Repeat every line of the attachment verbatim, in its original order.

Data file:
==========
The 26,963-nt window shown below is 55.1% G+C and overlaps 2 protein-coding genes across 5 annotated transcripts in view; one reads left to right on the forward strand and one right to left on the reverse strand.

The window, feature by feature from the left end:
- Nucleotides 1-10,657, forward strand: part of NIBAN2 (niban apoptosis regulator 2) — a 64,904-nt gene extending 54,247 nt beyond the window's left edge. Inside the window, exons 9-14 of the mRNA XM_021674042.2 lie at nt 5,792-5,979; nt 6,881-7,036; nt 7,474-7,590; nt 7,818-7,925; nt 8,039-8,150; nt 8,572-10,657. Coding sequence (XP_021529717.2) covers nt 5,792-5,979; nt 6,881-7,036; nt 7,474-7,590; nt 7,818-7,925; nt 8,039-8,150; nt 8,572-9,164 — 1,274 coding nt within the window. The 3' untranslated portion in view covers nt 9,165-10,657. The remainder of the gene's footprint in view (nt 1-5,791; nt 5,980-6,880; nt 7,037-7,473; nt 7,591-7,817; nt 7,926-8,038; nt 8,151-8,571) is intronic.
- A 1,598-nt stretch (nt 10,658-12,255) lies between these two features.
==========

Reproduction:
The 26,963-nt window shown below is 55.1% G+C and overlaps 2 protein-coding genes across 5 annotated transcripts in view; one reads left to right on the forward strand and one right to left on the reverse strand.

The window, feature by feature from the left end:
- Nucleotides 1-10,657, forward strand: part of NIBAN2 (niban apoptosis regulator 2) — a 64,904-nt gene extending 54,247 nt beyond the window's left edge. Inside the window, exons 9-14 of the mRNA XM_021674042.2 lie at nt 5,792-5,979; nt 6,881-7,036; nt 7,474-7,590; nt 7,818-7,925; nt 8,039-8,150; nt 8,572-10,657. Coding sequence (XP_021529717.2) covers nt 5,792-5,979; nt 6,881-7,036; nt 7,474-7,590; nt 7,818-7,925; nt 8,039-8,150; nt 8,572-9,164 — 1,274 coding nt within the window. The 3' untranslated portion in view covers nt 9,165-10,657. The remainder of the gene's footprint in view (nt 1-5,791; nt 5,980-6,880; nt 7,037-7,473; nt 7,591-7,817; nt 7,926-8,038; nt 8,151-8,571) is intronic.
- A 1,598-nt stretch (nt 10,658-12,255) lies between these two features.